Common Desktop Environment: ToolTalk Messaging Overview

Preface

This book describes the Common Desktop Environment (CDE) components, commands, and error messages of the ToolTalkTM service.


Note -

In-depth information about the functionality of the ToolTalk service in general is beyond the scope of this book. That is, CDE ToolTalk Messaging Overview does not describe ToolTalk APIs or commands, or other ToolTalk functionality not specifically related to this release of the ToolTalk service for the Common Desktop Environment.


Who Should Use This Book

This manual is for developers who create or maintain applications that use the ToolTalk service to inter-operate with other applications in Common Desktop Environment. This manual assumes familiarity with the ToolTalk service and its functionality, UNIX® operating system commands, system administrator commands, and system terminology.

How This Book Is Organized

This book is organized as follows:

Chapter 1, Introducing the ToolTalk Service describes how the ToolTalk service works and how it uses information that your application supplies to deliver messages; how applications use the ToolTalk service; and application and ToolTalk components.

Chapter 2, How to Use ToolTalk Messaging contains the information you need to write an application using the ToolTalk service in the Common Desktop Environment, including the kinds of ToolTalk toolkit messages that need to be included in your application in order for it to inter-operate with other ToolTalk-aware Common Desktop Environment-compliant applications.

Chapter 3, Using TTSnoop to Debug Messages and Patterns describes how to create and send custom-constructed ToolTalk messages, and also how to selectively monitor any or all ToolTalk messages.

Chapter 4, Using ToolTalk Tracing describes how a ToolTalk pattern matches and delivers every message ttsession sees.

Appendix A, The Messaging Toolkit describes some of the application program interface (API functions) that are a part of the messaging toolkit.

Appendix B, The CoEd Demonstration Program gives the ToolTalk-related portions of the ptype, header, and .c files of the ToolTalk demo program CoEd.

Appendix C, New ToolTalk Functions describes the ToolTalk functions that map file names between local and canonical paths.

Related Books and Other Documentation

CDE ToolTalk Messaging Overview does not provide in-depth information about ToolTalk and its functionality. In addition to the ToolTalk product base documentation (that is, ToolTalk User's Guide and the ToolTalk Reference Manual), the following related ToolTalk documentation provide in-depth information about the ToolTalk functionality that is beyond the scope of this book:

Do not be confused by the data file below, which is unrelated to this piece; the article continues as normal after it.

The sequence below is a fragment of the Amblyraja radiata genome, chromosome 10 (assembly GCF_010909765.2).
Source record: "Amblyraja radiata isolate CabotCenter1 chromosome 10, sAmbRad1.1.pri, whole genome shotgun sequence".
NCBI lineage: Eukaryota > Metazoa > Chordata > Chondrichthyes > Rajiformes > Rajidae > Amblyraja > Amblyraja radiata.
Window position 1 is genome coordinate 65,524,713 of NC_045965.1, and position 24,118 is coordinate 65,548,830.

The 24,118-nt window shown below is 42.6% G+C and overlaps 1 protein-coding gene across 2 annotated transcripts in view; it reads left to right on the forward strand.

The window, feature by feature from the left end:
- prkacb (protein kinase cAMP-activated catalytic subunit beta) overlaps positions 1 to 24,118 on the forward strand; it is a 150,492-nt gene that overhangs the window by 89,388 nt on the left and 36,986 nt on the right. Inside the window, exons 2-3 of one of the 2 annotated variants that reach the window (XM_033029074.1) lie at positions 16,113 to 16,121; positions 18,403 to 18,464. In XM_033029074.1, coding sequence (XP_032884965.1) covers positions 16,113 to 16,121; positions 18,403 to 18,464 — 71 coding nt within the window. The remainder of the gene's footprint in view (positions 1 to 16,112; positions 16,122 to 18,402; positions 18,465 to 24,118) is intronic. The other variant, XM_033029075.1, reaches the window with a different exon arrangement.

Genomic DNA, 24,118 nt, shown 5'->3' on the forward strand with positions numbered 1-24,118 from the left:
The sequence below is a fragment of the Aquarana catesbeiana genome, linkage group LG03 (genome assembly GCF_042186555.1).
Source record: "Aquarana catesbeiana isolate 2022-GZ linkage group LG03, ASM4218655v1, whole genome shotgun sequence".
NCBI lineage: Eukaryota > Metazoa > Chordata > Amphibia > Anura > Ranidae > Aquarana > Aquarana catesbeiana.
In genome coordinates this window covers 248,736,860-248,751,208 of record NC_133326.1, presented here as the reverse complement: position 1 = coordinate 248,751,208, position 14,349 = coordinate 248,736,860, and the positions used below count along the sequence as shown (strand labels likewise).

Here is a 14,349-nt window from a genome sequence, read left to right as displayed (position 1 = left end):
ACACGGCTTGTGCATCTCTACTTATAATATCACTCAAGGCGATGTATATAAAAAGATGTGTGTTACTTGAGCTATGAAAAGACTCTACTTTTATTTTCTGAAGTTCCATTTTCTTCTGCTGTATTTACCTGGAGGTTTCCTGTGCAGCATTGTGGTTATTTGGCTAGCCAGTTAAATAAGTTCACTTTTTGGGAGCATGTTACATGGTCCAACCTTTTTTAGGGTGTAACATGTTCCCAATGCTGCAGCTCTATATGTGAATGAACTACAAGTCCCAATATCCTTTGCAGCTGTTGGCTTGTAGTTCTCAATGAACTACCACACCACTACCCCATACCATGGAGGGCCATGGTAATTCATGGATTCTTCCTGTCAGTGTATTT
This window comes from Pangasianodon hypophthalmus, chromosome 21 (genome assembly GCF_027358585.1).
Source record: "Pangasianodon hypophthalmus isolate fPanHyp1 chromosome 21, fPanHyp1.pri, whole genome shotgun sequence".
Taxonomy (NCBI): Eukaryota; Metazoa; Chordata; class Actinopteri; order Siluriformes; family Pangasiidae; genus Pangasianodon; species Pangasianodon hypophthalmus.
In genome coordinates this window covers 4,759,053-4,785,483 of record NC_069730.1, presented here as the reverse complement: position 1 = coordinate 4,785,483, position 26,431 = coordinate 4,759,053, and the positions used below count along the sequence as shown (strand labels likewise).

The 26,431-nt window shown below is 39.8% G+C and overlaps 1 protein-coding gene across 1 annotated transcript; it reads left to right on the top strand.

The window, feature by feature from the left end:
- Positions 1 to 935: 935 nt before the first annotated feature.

Ordering Sun Documents

Fatbrain.com, an Internet professional bookstore, stocks select product documentation from Sun Microsystems, Inc.

For a list of documents and how to order them, visit the Sun Documentation Center on Fatbrain.com at http://www1.fatbrain.com/documentation/sun.

Accessing Sun Documentation Online

The docs.sun.comSM Web site enables you to access Sun technical documentation online. You can browse the docs.sun.com archive or search for a specific book title or subject. The URL is http://docs.sun.com.

What Typographic Conventions Mean

The following table describes the typographic changes used in this book.

Table P-1 Typographic Conventions

Typeface or Symbol 

Meaning 

Example 

AaBbCc123

 The names of commands, files, and directories; on-screen computer output

Edit your .login file.

Use ls -a to list all files.

machine_name% you have mail.

AaBbCc123

 What you type, contrasted with on-screen computer outputmachine_name% su Password:

AaBbCc123

 Command-line placeholder: replace with a real name or value

To delete a file, type rm filename.

AaBbCc123

Book titles, new words, or terms, or words to be emphasized. 

Read Chapter 6 in User's Guide.

These are called class options.

You must be root to do this.

Shell Prompts in Command Examples

The following table shows the default system prompt and superuser prompt for the C shell, Bourne shell, and Korn shell.

Table P-2 Shell Prompts

Shell 

Prompt 

 C shell promptmachine_name%
 C shell superuser promptmachine_name#
 Bourne shell and Korn shell prompt$
 Bourne shell and Korn shell superuser prompt#